Living in Northern California means there’s a lot to hate to the south of me.
In Los Angeles Garcetti, the surprisingly still alive mayor, has announced the city’s going to be shut until August and that you can go to the beach but without a towel because ‘Wet sand, good. Hot sand bad.’
In the capitol of Sacramento, hundreds of CHP and other police protect Newsom, the presidential hopeful in the governor’s mansion, from the fateful day when caring citizens whose jobs and businesses he has destroyed haul him onto the lawn in front and floss him with a Sawzall.
Here, in Chico at the center of Rhode-Island-sized Butte County (220,000 population) we have 16 cases of the Chinese Flu with no deaths. As a result, we’re sort of cool to the whole FOREVER LOCKDOWN plans. It’s a sort of half-cool that still has the wearing of masks proliferating, lots gloved hands, confused shoppers actually waiting in line outside Trader (“Why spend less?”) Joes, and minding the One-Way signs in grocery aisles; the sort of half-cool that says, “Yes, needed or not, we’re doing the Chinese Flu Hustle.”
Throughout the last two-week-make-that-two-month “LEARN TO OBEY!” exercise I’ve been checking in on the grocery stores every day to see if the supply chain was holding. Yesterday I knew that for this niche in Northern California it was holding well when I discovered this:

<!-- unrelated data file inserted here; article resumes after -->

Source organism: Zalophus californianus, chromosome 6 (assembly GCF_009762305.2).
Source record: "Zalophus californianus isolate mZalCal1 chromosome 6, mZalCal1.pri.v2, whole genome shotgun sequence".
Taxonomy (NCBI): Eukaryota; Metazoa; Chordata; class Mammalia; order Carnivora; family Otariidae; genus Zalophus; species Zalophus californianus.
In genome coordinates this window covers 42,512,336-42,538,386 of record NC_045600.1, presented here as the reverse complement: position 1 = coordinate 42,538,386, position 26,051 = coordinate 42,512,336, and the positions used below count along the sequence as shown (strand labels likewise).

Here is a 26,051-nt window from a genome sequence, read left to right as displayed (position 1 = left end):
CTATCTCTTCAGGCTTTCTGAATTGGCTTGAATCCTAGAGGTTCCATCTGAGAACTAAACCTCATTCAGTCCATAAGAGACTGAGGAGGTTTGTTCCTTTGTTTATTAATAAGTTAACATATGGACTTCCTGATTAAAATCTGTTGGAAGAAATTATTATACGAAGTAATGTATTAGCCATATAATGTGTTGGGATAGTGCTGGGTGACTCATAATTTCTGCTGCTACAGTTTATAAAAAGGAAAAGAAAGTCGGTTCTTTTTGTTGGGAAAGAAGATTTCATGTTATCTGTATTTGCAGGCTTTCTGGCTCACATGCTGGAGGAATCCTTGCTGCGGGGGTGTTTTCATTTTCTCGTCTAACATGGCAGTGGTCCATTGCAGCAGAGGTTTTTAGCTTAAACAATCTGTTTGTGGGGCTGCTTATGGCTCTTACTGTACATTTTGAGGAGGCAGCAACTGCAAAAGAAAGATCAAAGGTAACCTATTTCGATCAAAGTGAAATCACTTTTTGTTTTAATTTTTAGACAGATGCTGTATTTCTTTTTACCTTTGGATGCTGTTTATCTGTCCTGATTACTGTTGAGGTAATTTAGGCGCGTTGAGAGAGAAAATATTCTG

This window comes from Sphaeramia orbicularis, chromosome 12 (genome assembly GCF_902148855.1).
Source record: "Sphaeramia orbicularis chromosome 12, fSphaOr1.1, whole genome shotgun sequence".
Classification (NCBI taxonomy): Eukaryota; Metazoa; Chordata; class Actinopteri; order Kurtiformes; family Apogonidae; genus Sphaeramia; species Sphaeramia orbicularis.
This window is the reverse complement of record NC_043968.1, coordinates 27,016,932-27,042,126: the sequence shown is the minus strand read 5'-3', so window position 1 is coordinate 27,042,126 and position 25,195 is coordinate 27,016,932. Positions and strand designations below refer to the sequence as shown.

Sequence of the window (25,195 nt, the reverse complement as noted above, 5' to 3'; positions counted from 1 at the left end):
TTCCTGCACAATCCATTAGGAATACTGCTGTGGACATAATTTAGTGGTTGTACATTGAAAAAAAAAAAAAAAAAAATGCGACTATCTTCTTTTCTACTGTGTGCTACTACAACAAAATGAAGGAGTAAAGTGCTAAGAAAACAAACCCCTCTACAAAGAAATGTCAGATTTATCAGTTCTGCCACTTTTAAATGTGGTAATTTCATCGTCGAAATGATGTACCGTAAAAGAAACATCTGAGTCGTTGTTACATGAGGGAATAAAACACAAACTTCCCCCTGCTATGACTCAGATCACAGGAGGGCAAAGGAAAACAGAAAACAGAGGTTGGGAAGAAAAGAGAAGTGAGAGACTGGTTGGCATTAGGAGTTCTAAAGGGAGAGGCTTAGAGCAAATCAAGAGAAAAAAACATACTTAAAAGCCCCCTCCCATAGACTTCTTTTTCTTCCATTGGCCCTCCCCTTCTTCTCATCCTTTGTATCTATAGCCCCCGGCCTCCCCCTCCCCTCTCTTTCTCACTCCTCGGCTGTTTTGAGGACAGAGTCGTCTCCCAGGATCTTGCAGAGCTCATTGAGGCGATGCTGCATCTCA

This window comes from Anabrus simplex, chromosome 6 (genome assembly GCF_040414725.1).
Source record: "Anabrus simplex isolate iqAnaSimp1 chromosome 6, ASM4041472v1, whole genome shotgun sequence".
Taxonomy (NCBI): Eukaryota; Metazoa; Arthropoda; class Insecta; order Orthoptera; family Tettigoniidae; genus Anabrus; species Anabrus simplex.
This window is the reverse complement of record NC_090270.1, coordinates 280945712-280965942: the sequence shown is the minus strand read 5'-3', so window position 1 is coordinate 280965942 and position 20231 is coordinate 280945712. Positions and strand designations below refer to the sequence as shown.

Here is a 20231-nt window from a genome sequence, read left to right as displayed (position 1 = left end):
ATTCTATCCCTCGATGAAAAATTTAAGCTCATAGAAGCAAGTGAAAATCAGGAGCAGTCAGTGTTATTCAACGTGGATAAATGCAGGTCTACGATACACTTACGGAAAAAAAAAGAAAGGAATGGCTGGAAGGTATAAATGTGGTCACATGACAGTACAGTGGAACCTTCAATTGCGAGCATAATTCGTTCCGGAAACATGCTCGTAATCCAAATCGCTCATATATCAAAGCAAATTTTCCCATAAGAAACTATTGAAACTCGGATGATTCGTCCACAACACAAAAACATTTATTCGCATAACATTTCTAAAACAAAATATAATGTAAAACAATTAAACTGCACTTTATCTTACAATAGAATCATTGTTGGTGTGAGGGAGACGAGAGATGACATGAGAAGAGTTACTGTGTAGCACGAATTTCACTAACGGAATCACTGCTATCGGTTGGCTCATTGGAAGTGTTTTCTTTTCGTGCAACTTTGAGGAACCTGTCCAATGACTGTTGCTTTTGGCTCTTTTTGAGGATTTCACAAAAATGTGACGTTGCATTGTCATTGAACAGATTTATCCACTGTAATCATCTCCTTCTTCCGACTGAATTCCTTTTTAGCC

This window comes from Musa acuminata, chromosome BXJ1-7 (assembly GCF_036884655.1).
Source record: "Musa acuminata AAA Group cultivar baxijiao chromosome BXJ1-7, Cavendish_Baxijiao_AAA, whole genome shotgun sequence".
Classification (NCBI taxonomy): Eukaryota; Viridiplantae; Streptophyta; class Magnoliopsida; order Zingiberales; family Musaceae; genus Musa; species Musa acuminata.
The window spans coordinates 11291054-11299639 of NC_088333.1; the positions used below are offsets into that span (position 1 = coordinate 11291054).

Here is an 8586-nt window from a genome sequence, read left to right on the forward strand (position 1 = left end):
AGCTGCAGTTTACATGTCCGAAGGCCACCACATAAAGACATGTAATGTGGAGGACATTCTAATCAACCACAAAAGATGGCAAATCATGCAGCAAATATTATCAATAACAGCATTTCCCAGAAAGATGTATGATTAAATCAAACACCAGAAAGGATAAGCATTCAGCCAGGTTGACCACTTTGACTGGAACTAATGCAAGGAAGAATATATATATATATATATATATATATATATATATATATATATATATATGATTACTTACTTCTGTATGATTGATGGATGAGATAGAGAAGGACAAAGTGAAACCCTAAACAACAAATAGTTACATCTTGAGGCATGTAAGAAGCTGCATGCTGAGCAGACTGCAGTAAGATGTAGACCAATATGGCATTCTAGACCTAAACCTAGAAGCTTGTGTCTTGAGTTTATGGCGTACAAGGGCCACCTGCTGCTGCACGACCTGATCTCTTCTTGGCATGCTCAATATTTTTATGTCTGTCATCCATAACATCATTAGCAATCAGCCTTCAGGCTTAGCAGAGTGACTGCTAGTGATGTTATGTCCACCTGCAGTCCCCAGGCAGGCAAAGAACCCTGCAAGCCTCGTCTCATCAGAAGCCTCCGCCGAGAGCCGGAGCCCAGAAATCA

And this was not during the “We Care Seniors Only Morning Hours” but at five in the afternoon when the store had been ravaged for a day. A glance at this made me anticipate the mountains of unused toilet paper rolls that will be going for pennies on the dollar at summer tag sales.
More important was when, curiosity aroused, I went to check the gaping black hole that has been ordinary flour for weeks. Surprise. Flour was back as well.
This is significant because flour has been absent for a long time. The “official” explanation was that “Americans are simply learning again to bake at home. ” This is just nonsense given the amount of stock flour supplied to the supermarkets in normal times. Drop a plague on America and you don’t have tens of millions of Americans suddenly turning out millions of loaves and pies and cakes and cookies to the extent that the supermarket cupboards are bare. I suspect that most of the flour supply chain was rerouted quietly to the commercial bakeries that push out hundreds of millions of bread loaves daily. After all, no toilet paper is something to joke about even while you are working that stack of paper picnic napkins down. Shelves empty of bread sends a very different message to a nation already afraid of the food supply failing. The message “No Bread” sends always translates in the first week of such a shortage to “Get your guns locked and loaded now.” In the second week, it means “Reload.”
I’m glad it hasn’t come to that. Especially since I lost my Washington weapons in the Paradise Fire of 2018 and have not been able to replace them as yet in the very anti-gun Gulag of California.
Yes, I’m glad it hasn’t come to that.
I’m hoping we’ll still be able to get toilet paper when it does. We’ll need it.